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Cleves-Salmorth sewage treatment plant

Heat-generating wastewater treatment facility ensures greater efficiency

Sewage treatment plants are amongst the largest consumers of electricity in the municipal sector, accounting for an average share of 20 per cent. The city of Cleves (German: Kleve) has therefore set itself the target of redesigning the local sewage treatment plant to operate in a way that is climate-neutral and energy self-sufficient. A building block towards achieving this target is the expansion of the existing process steps to include a heat-generating packaged wastewater treatment facility, which has been planned here from the beginning as a unit with a range of different modules. Not only is this development linked to a higher level of efficiency in terms of the production process, but it will also have a special impact on climate protection. With the help of the heat-generating wastewater facility, the sewage treatment plant will be able to reduce its CO2 emissions by 3,621 tonnes per year in total.

The city of Cleves aims to be climate-neutral by 2050 and is pursuing a comprehensive climate protection strategy. The municipal sewage treatment plant is of particular importance in this respect since the processes involved are particularly energy intensive. The plant alone accounts for 8,600 tonnes of CO2 emissions per year – which amounts to 18 per cent of the city’s total emissions. The integration of an innovative heat-generating wastewater facility is intended to make the sewage plant operate more efficiently. This addition will not only result in a reduction of the plant’s total electricity consumption – the compact digestion system produces sewage gas, which can be used in the future as a renewable source of energy to produce power and heat in a CHP plant. In this way, part of the energy required at the sewage treatment plant will be generated on site. An innovative sludge recycling plant is also part of the new machinery and makes it possible to produce high-quality phosphate fertilisers from the accrued sewage sludge. The integration of these components, in particular, represents an innovative and efficient solution for future-oriented sewage treatment plants.

Engine for progress:

  • The first optimisation of a heat-generating packaged wastewater treatment facility as a system
  • Innovative interlinking of the production of sewage gas and phosphate fertiliser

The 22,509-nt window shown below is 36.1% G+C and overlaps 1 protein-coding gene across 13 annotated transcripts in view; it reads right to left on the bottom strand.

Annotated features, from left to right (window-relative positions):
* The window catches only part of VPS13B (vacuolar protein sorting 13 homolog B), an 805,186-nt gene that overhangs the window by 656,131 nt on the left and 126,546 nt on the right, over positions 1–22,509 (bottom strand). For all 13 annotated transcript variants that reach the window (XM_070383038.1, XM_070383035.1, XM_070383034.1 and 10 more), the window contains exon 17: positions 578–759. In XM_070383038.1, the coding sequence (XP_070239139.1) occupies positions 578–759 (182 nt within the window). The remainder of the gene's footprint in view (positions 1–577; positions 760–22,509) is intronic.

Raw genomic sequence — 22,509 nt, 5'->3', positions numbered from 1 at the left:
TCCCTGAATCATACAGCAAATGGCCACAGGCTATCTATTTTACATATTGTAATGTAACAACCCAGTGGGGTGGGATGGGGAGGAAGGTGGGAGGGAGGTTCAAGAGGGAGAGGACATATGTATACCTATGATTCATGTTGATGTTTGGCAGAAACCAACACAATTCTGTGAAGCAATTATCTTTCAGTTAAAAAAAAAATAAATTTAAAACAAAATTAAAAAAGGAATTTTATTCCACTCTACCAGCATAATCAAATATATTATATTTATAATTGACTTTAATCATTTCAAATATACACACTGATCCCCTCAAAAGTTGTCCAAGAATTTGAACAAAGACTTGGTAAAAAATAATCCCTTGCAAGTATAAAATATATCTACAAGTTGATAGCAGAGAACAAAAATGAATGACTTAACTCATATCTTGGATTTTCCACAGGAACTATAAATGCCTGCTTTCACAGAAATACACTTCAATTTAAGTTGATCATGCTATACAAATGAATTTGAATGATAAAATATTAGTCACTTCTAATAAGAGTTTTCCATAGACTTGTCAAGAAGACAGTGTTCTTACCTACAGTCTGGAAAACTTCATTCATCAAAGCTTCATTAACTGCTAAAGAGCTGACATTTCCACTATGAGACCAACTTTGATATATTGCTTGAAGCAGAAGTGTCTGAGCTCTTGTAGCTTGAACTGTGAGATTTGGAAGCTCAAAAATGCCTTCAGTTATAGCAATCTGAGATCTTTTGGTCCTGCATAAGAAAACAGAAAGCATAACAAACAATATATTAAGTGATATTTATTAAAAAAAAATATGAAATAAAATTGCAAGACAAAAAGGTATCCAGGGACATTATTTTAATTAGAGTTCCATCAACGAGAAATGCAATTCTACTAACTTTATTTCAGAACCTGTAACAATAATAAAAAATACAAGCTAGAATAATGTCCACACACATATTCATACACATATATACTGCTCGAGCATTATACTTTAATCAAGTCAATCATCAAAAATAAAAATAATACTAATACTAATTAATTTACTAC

• Early focus on the production of fertilisers that will conserve resources
  • CO2 emissions cut by 3,261 tonnes

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Photo: USK

The city of Cleves’s planned sewage treatment plant will operate in a way that is climate-neutral and energy self-sufficient in the future.



Energy efficient and self-sufficient in terms of heating

With the addition of the heat-generating wastewater facility, the sewage treatment plant will be expanded by various modules, which will be linked together in the process. These consist of a compact digestion plant (sewage sludge digestion), a screw compactor (sludge dewatering), a low-temperature belt dryer (drying sewage sludge) and the plant for decentralised sewage sludge recycling. In the compact digestion plant, digester gas (sewage gas) is produced, which can be used as a renewable source of energy to generate power and heat in a new CHP plant. The heat produced here and in the plant for sewage sludge recycling is used for the processes involved in the sludge treatment, so that this part of the sewage treatment process can be operated self-sufficiently in terms of heat. In the future, two more primary sedimentation basins will extract energy-rich primary sludge, which will be fed into the digestion system. This means that the intake load at the next stage of the treatment process is reduced by 25 per cent and the energy consumption is lowered to a similar extent.

Conserving resources through the recovery of phosphate

With the sophisticated integration of the innovative technology in the sludge recycling process within the packaged wastewater treatment facility, the city is also designing the sewage treatment plant at an early stage to produce high quality fertiliser in a way that is future-oriented and resource efficient. A phosphate fertiliser is produced from the pure sewage sludge here, ensuring that this important nutrient is returned to the natural cycle. With the recovery of phosphate via the newly integrated facility, the city of Cleves is thus making a further significant contribution to the sustainable management of resources and the environment.


Photo: USK



Partners and sponsors


Partners:
  • Umweltbetriebe der Stadt Kleve AöR
  • Stadt Kleve, insbesondere Fachbereich Tiefbau
  • Gemeinde Bedburg-Hau
  • Gemeinde Kranenburg
  • Städte- und Gemeindebund NRW
  • Kommunal Agentur NRW GmbH
Sponsors:
  • Bundesministerium für Umwelt, Naturschutz, Bau und Reaktorsicherheit (BmUB)